Personal finance is a world filled with ideas and opinions that are in conflict with one another–many take the form of bad financial tips. Like the U.N, except without those silly Spaniards. While all sides to all personal finance issues generally have their merit, even those encouraging people to spend freely and take on as much debt as they like. After all, that is why we have personal bankruptcy laws in the country, right?
Idiocy aside, sometimes well-meaning financial tips (at least in my opinion) gets pushed to the outer limits of rationality. When I come across such advice I generally take note and list add it to my “A Few Ridiculous Financial Tips”. All of the advice to come is not my own. I present the advice and basic rational, and then my feelings on it. Please note that all of the advice below would benefit you financially; this is indisputable. What the authors of such advice are missing is how alienating, cheap (not thrifty), and time consuming some of the advice and rational can at times be. Put bluntly: the authors of these tips are overly prescriptive, general, and specific making them bad financial tips. On to the ridiculous financial tips!
Ridiculous Financial Tips
Next time someone brings you a bottle of expensive whine as a gift, sell it and replace it with cheaper whine. Why? Because people can’t tell the difference between expensive and cheap whines and the industry is largely a scam. While I agree that a lot of whine tastes similar, I know many people with more complex pallets than mine who would slap me for writing that. Good thing I am bigger than they are. Regardless, that is not why this gem of a tip is ridiculous: it’s because the author is advising you to sell the wine you received as a gift. What does he imagine people doing? Going to the nearest liquor store and bartering a trade? Selling it to a friend on the condition they don’t rat them out to the givers of the wine? Drink the damn wine, enjoy it as a treat you didn’t pay for and then go back to your cheap wine, if that is what you drink. Selling it misses the whole point of a gift in the first place—which is that people who care about you were giving you something they want you to enjoy. With bad financial tips like this, I bet this guy spends Christmas alone.
Take up hobbies that do not cost much and are not materialistic, like gardening. The logic being that a less expensive hobby removes a large source of spending from your life. Generally I can get on board with this one with one huge caveat: if the hobby makes you incredibly happy, the trick is to figure out a way to partake in this hobby without sacrificing your financial well-being. The trick is to choose what areas of life you will spend on, and then cut ruthlessly everywhere else. I am a participant in an extremely expensive sport: snowboarding. While participating in snowboarding costs me nearly $4000 annually, it also makes me happier than anything else on the planet, fiancé included. I will not, and you should not, sacrifice any activity that makes you incredibly happy on financial grounds, assuming you can partake responsibly. If I ever take up gardening in place of snowboarding, I better be the Godfather, and I better be Marlon Brando. Ridiculous financial tip.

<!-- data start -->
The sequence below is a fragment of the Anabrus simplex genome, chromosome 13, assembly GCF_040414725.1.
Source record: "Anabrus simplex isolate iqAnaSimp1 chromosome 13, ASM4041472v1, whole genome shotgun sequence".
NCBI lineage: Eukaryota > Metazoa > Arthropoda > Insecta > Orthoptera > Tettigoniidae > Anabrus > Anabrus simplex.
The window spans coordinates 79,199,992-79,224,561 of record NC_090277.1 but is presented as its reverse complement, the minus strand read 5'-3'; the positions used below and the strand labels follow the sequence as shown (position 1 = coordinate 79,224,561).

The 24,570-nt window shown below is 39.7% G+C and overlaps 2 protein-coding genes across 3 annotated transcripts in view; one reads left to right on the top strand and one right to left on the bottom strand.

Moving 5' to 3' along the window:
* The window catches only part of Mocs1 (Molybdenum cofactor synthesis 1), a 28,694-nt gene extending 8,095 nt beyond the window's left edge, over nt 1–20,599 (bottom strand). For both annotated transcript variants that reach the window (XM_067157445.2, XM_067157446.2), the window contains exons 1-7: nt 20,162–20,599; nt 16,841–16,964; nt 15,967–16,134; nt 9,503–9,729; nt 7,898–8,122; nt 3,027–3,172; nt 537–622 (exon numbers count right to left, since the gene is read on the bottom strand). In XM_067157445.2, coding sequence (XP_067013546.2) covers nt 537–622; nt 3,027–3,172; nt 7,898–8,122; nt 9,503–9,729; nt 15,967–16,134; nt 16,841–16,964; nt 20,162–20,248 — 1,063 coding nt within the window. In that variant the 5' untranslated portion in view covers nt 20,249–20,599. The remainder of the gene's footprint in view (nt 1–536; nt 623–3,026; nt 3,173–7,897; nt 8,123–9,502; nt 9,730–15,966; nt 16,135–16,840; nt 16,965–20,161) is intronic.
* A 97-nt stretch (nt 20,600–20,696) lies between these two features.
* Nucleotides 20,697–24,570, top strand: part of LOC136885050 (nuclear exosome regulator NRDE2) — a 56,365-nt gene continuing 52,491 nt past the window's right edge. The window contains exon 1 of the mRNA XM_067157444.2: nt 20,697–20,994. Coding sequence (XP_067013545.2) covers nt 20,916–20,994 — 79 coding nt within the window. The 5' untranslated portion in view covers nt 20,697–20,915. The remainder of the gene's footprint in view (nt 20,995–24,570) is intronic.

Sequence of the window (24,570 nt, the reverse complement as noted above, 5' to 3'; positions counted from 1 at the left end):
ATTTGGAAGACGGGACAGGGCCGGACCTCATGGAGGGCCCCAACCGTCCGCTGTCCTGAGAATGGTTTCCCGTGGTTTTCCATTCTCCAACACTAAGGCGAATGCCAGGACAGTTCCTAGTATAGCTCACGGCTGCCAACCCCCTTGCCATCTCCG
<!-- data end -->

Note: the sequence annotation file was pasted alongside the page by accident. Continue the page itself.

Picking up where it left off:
Buy used or cheap clothes, because expensive clothes do not always translate into better quality. Self-explanatory, and fairly reasonable financial tip—but used clothes? Dude, really? I have shopped at a thrift shop or two, but I don’t make a habit out of it. With an incredibly limited, random selection it may take several visits to compile an outfit fit for public display, especially for work. So to save some money, vs. say, going to a Marshals, TJ Max, or Bobs, you may have to spend far more time hunting for used clothes alongside people paying with food stamps. Obnoxious comment as that was, sometimes it’s worth paying a little more to save a lot of time, and honestly, probably look better too. Super bad financial tip.
Stop watching TV. The author states that most shows promote consumerism, which is why he doesn’t own a TV. This guy must be super popular with the ladies (“why don’t you swing on over and we can read a book…”). I guess he also must be including shows like Mad Men, which is literally about consumerism. This statement deeply bothers me, because the author is displaying such a large lack of understanding of the cultural value of TV and that is what makes this a bad financial tip. TV has displayed for the masses a changing world, and as a result has expedited the changing of the world. It has fascinated and motivated some of the greatest artists and entertainers the world has ever seen: Carson, Scorsese, Chaplin, Warhol, Ford and Coppola to name a few. I firmly believe, and hope you would agree, that the world would be a less enjoyable place without the fruits of their labor. Just because Killer Karaoke and The Real Housewives of Whore Island attain decent ratings and promote an irresponsible, careless or ignorant lifestyle doesn’t mean one should shun all of TV, but of course this is a personal choice I am harping on simply because it doesn’t meet my personal cultural values.
What do you think about these financial tips? Have you ever received any ridiculous financial tips?
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 Of course, we are all responsible for defining our own version of Enoughness. Should you agree with any of the listed “ridiculous” tips then have at it. To further note, I will never reveal the ridiculous piece of financial advice’s author; they know who they are…